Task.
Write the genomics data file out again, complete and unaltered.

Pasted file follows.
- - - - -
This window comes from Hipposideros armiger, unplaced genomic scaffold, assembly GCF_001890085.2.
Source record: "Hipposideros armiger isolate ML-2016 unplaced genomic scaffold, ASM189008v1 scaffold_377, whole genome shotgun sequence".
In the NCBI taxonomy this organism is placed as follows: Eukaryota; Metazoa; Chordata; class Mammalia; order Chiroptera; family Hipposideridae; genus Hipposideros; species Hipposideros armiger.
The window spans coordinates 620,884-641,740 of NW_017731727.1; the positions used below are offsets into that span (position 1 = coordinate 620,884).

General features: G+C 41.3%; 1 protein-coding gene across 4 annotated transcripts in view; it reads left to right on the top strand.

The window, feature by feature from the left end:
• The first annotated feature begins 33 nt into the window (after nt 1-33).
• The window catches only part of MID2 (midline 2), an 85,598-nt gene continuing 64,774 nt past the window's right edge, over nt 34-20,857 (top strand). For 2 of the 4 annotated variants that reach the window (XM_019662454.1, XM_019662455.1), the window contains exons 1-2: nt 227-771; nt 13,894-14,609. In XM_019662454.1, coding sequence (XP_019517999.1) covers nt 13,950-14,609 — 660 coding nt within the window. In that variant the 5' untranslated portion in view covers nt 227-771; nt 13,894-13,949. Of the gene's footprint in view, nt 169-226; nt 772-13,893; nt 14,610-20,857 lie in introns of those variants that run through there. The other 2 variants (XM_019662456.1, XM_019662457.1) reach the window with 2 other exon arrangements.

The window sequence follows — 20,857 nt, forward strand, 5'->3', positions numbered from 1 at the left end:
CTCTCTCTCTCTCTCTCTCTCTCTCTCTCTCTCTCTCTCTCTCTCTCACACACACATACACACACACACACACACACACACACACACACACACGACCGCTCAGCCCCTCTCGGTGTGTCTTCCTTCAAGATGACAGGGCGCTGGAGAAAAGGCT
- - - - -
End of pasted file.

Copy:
This window comes from Hipposideros armiger, unplaced genomic scaffold, assembly GCF_001890085.2.
Source record: "Hipposideros armiger isolate ML-2016 unplaced genomic scaffold, ASM189008v1 scaffold_377, whole genome shotgun sequence".
In the NCBI taxonomy this organism is placed as follows: Eukaryota; Metazoa; Chordata; class Mammalia; order Chiroptera; family Hipposideridae; genus Hipposideros; species Hipposideros armiger.
The window spans coordinates 620,884-641,740 of NW_017731727.1; the positions used below are offsets into that span (position 1 = coordinate 620,884).

General features: G+C 41.3%; 1 protein-coding gene across 4 annotated transcripts in view; it reads left to right on the top strand.

The window, feature by feature from the left end:
• The first annotated feature begins 33 nt into the window (after nt 1-33).
• The window catches only part of MID2 (midline 2), an 85,598-nt gene continuing 64,774 nt past the window's right edge, over nt 34-20,857 (top strand). For 2 of the 4 annotated variants that reach the window (XM_019662454.1, XM_019662455.1), the window contains exons 1-2: nt 227-771; nt 13,894-14,609. In XM_019662454.1, coding sequence (XP_019517999.1) covers nt 13,950-14,609 — 660 coding nt within the window. In that variant the 5' untranslated portion in view covers nt 227-771; nt 13,894-13,949. Of the gene's footprint in view, nt 169-226; nt 772-13,893; nt 14,610-20,857 lie in introns of those variants that run through there. The other 2 variants (XM_019662456.1, XM_019662457.1) reach the window with 2 other exon arrangements.

The window sequence follows — 20,857 nt, forward strand, 5'->3', positions numbered from 1 at the left end:
CTCTCTCTCTCTCTCTCTCTCTCTCTCTCTCTCTCTCTCTCTCTCTCACACACACATACACACACACACACACACACACACACACACACACACGACCGCTCAGCCCCTCTCGGTGTGTCTTCCTTCAAGATGACAGGGCGCTGGAGAAAAGGCT